Craving Shrimp? This Company Just Made A 3D-Printed Vegan Version

New technology is offering meat eaters cruelty-free alternatives to their favorite foods


3 Minutes Read

3D-printed shrimps from Steakholder Foods 3D-printed shrimp could be a gamechanger for more than 25 million marine lives - Media Credit: Steakholder Foods

Food tech company Steakholder Foods has developed the world’s first vegan 3D-printed shrimp.

Having debuted a vegan eel earlier this month, Steakholder Foods has now released a second vegan seafood product. This joins its 3D-printed beef and pork. The new shrimp aims to replicate the texture and flavor of shrimp without harming any marine life.

As with the eel, the new vegan shrimps uses the company’s proprietary 3D-printing technology.

Arik Kaufman, CEO of Steakholder Foods, said in a statement: “By unveiling a second new species of plant-based, 3D-printed seafood this month, we expect to position Steakholder Foods to sell and deliver its first DropJet printer in 2024, offering partners and customers a unique opportunity to benefit from the expanding global seafood market, while making the right kind of impact on the environment.”

Saving shrimps

Shrimp fishing, a hugely damaging industry
Adobe Stock Shrimp fishing is a hugely damaging industry

The shrimp market is worth almost USD $70 billion. Moreover, analysts expect it to keep growing over the coming decade.

We don’t know exactly how many shrimps are killed by humans each year. Research has suggested that the figure could be 440 billion farmed shrimps, along with 25 trillion wild shrimps. As such, more shrimps are directly killed by humans for food than any other species.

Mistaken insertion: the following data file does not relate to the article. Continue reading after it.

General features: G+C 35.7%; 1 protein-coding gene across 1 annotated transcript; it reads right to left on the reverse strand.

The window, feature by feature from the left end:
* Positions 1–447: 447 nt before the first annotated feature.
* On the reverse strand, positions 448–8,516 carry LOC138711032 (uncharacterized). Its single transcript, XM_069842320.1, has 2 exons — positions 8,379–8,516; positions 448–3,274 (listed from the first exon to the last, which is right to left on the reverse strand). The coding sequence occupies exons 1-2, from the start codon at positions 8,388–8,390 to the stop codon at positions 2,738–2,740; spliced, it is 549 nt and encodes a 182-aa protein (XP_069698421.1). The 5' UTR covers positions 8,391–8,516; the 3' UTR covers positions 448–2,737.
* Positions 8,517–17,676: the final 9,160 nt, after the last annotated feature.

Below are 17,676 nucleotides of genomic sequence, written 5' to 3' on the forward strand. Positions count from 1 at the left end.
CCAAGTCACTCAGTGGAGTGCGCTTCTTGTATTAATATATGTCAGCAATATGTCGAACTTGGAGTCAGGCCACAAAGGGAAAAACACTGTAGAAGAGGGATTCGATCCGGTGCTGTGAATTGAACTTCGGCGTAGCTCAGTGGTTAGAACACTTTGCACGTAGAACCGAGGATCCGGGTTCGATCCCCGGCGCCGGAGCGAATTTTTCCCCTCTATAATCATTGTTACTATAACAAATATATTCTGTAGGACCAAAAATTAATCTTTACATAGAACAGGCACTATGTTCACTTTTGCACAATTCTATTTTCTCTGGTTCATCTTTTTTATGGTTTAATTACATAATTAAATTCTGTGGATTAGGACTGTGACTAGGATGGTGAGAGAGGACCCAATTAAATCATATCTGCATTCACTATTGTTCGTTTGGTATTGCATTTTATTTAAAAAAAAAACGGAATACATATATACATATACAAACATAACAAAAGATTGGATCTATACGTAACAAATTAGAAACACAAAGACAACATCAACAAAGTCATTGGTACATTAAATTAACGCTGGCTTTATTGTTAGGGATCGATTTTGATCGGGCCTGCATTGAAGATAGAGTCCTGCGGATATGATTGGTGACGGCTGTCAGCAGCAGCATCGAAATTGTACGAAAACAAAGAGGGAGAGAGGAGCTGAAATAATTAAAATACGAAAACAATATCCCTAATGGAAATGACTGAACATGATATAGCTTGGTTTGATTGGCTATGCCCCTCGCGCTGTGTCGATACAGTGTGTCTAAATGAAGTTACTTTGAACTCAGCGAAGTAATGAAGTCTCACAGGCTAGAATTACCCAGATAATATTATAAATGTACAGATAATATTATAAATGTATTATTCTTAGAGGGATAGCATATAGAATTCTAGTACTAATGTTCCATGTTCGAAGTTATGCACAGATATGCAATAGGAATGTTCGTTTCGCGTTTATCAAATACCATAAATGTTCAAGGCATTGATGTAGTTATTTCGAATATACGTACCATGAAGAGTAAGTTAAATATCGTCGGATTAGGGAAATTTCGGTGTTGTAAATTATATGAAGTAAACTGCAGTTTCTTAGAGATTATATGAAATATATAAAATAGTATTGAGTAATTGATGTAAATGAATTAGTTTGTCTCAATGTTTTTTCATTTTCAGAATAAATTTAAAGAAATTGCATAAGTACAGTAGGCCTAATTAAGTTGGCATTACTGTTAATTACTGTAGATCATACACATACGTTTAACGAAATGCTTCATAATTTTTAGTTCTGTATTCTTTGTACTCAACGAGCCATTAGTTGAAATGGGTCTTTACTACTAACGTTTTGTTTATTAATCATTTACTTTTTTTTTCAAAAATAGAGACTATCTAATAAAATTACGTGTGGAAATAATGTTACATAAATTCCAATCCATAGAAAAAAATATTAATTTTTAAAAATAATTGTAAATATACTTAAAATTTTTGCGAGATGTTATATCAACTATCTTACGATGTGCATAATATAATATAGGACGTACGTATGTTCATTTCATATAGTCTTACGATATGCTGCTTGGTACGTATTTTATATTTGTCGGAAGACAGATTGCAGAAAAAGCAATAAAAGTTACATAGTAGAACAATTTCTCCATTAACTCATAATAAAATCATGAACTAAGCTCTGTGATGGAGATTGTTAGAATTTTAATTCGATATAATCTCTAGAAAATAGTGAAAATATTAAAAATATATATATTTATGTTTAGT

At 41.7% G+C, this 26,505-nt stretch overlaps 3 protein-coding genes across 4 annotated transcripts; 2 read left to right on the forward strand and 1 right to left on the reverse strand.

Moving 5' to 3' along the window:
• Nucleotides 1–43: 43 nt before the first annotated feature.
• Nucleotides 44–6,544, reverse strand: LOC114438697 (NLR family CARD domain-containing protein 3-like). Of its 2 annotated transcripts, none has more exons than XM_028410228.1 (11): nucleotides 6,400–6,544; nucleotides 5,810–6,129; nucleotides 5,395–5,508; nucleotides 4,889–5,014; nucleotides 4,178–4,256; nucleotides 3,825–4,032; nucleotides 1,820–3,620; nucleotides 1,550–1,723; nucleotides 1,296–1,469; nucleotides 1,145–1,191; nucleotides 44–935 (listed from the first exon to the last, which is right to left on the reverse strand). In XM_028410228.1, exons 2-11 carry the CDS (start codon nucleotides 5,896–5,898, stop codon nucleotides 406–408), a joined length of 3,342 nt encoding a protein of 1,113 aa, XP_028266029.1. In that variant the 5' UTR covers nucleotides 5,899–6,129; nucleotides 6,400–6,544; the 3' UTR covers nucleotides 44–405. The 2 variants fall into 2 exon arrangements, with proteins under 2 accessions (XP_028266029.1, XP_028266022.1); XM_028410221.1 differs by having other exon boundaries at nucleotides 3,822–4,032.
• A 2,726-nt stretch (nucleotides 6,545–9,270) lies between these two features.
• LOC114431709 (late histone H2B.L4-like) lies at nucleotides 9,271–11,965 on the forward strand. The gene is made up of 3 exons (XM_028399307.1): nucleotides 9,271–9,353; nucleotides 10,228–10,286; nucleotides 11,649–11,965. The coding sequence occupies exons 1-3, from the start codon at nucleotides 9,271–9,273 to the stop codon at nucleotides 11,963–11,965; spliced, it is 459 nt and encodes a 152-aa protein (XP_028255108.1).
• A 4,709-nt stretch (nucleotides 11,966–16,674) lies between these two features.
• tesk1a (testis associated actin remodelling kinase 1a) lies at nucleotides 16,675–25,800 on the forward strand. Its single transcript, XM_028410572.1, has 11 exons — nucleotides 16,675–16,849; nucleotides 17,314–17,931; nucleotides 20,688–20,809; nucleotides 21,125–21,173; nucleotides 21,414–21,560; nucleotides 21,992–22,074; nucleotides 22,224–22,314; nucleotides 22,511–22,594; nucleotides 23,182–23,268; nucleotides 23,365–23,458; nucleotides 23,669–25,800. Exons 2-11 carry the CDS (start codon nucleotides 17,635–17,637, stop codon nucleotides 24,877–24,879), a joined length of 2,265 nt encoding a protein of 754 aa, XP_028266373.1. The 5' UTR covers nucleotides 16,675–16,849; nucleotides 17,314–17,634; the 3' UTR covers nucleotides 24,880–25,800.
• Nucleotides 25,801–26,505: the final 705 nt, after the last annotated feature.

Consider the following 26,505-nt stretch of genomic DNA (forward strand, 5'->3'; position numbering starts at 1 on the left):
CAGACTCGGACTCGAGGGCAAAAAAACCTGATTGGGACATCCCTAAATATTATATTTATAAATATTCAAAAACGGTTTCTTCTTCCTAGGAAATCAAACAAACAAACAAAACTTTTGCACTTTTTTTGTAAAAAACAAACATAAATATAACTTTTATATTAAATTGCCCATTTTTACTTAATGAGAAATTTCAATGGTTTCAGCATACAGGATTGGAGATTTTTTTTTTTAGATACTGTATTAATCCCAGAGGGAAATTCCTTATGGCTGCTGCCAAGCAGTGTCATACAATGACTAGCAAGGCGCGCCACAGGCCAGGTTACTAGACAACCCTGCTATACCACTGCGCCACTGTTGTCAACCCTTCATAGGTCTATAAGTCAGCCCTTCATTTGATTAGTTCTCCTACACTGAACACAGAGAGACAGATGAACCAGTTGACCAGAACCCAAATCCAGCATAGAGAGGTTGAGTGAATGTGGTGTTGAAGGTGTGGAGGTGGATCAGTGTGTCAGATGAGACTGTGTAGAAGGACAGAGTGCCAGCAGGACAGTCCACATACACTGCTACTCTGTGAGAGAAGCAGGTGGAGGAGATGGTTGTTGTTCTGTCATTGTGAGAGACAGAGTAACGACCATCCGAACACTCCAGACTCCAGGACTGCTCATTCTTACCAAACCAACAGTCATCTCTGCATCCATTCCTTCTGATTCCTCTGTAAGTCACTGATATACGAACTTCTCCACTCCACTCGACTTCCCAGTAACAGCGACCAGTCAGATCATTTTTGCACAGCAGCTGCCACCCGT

Steakholder Foods promises a solution for growing demand that takes away all the killing. Its high-volume, efficient, and sustainable production could help put an end to the shrimp market.

As well as saving lives, 3D-printed seafood has a significantly lower environmental impact. The fishing industry is directly contributing to the climate and nature crises. Experts have long stated that our oceans are in danger of becoming severely depleted if we continue to fish the way we do. This is leading to the deterioration of these vital ecosystems around the world. Healthy marine ecosystems help sequester carbon from the atmosphere and are a key carbon store.

Growing interest in vegan seafood

Vegan seafood brand HAPPIEE!™ recently released a new vegan shrimp
HAPPIEE!™ Vegan seafood brand HAPPIEE!™ recently released a new vegan shrimp

The launch of 3D-printed shrimp adds to Steakholder Foods’ vegan seafood options. The company is trying to increase its product range before a sales push on its 3D printers later this year.

Vegan seafood, dubbed “the next big thing” in 2021, has now become a reality around the world. Products have become more realistic in mimicking the taste and texture of fish. The 3D-printed products will compete with a more conventional vegan seafood alternatives.

HAPPIEE!, a Singapore-based brand, which launched in 2022, sells realistic alternatives to shrimp, calamari, and squid. It uses ingredients like soy, potato, and wheat protein to create its alternatives and is currently available in supermarkets across the UK. 

More like this:

Join The Plant Based Newsletter and we will plant a tree! 🌳

We plant a tree for every signup. You’ll receive our weekly news round-up and be the first to hear about, product launches, exclusive offers and more!

© 2024 Plant Based News is a mission-led impact media platform focused on elevating the plant-based diet and its benefit to human health, the planet, and animals. | Plant Based News Ltd, PO Box 71173, London, SE20 9DQ, United Kingdom.